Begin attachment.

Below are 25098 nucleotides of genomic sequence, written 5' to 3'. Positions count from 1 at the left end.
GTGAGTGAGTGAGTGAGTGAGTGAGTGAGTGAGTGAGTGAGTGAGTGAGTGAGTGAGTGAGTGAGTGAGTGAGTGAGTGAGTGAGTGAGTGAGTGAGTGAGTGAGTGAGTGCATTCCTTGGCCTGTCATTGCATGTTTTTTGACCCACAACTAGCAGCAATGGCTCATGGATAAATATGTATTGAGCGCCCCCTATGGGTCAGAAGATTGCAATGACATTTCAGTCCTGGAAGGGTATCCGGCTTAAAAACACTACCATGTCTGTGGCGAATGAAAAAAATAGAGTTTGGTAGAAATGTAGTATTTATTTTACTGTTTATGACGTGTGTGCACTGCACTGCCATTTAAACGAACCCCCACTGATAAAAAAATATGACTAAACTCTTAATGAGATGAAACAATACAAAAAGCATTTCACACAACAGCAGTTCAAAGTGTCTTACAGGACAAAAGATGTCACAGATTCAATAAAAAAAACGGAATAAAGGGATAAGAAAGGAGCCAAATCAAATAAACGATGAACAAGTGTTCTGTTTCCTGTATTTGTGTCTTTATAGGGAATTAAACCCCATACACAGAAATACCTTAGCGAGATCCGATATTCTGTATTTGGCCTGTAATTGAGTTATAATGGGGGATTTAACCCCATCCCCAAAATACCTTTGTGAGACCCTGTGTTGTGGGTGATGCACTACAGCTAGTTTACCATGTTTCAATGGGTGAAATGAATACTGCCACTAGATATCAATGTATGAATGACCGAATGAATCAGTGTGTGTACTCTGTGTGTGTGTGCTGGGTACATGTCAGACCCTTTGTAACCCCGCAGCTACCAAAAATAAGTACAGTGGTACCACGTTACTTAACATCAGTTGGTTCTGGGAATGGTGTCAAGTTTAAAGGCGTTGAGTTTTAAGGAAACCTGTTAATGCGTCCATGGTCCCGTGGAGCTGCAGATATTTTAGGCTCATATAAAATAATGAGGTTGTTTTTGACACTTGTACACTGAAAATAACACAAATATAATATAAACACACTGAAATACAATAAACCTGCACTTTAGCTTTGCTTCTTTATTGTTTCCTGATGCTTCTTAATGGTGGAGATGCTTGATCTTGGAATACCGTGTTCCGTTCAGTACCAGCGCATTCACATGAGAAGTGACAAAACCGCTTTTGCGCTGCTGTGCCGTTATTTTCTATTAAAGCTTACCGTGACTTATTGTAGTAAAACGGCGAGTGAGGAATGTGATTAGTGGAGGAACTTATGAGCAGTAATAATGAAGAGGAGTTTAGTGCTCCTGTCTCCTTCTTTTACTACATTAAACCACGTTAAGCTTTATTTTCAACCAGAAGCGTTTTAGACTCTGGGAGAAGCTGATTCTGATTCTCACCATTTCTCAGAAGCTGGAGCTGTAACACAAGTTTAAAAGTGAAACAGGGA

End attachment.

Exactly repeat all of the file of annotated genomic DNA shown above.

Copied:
Below are 25098 nucleotides of genomic sequence, written 5' to 3'. Positions count from 1 at the left end.
GTGAGTGAGTGAGTGAGTGAGTGAGTGAGTGAGTGAGTGAGTGAGTGAGTGAGTGAGTGAGTGAGTGAGTGAGTGAGTGAGTGAGTGAGTGAGTGAGTGAGTGAGTGAGTGCATTCCTTGGCCTGTCATTGCATGTTTTTTGACCCACAACTAGCAGCAATGGCTCATGGATAAATATGTATTGAGCGCCCCCTATGGGTCAGAAGATTGCAATGACATTTCAGTCCTGGAAGGGTATCCGGCTTAAAAACACTACCATGTCTGTGGCGAATGAAAAAAATAGAGTTTGGTAGAAATGTAGTATTTATTTTACTGTTTATGACGTGTGTGCACTGCACTGCCATTTAAACGAACCCCCACTGATAAAAAAATATGACTAAACTCTTAATGAGATGAAACAATACAAAAAGCATTTCACACAACAGCAGTTCAAAGTGTCTTACAGGACAAAAGATGTCACAGATTCAATAAAAAAAACGGAATAAAGGGATAAGAAAGGAGCCAAATCAAATAAACGATGAACAAGTGTTCTGTTTCCTGTATTTGTGTCTTTATAGGGAATTAAACCCCATACACAGAAATACCTTAGCGAGATCCGATATTCTGTATTTGGCCTGTAATTGAGTTATAATGGGGGATTTAACCCCATCCCCAAAATACCTTTGTGAGACCCTGTGTTGTGGGTGATGCACTACAGCTAGTTTACCATGTTTCAATGGGTGAAATGAATACTGCCACTAGATATCAATGTATGAATGACCGAATGAATCAGTGTGTGTACTCTGTGTGTGTGTGCTGGGTACATGTCAGACCCTTTGTAACCCCGCAGCTACCAAAAATAAGTACAGTGGTACCACGTTACTTAACATCAGTTGGTTCTGGGAATGGTGTCAAGTTTAAAGGCGTTGAGTTTTAAGGAAACCTGTTAATGCGTCCATGGTCCCGTGGAGCTGCAGATATTTTAGGCTCATATAAAATAATGAGGTTGTTTTTGACACTTGTACACTGAAAATAACACAAATATAATATAAACACACTGAAATACAATAAACCTGCACTTTAGCTTTGCTTCTTTATTGTTTCCTGATGCTTCTTAATGGTGGAGATGCTTGATCTTGGAATACCGTGTTCCGTTCAGTACCAGCGCATTCACATGAGAAGTGACAAAACCGCTTTTGCGCTGCTGTGCCGTTATTTTCTATTAAAGCTTACCGTGACTTATTGTAGTAAAACGGCGAGTGAGGAATGTGATTAGTGGAGGAACTTATGAGCAGTAATAATGAAGAGGAGTTTAGTGCTCCTGTCTCCTTCTTTTACTACATTAAACCACGTTAAGCTTTATTTTCAACCAGAAGCGTTTTAGACTCTGGGAGAAGCTGATTCTGATTCTCACCATTTCTCAGAAGCTGGAGCTGTAACACAAGTTTAAAAGTGAAACAGGGA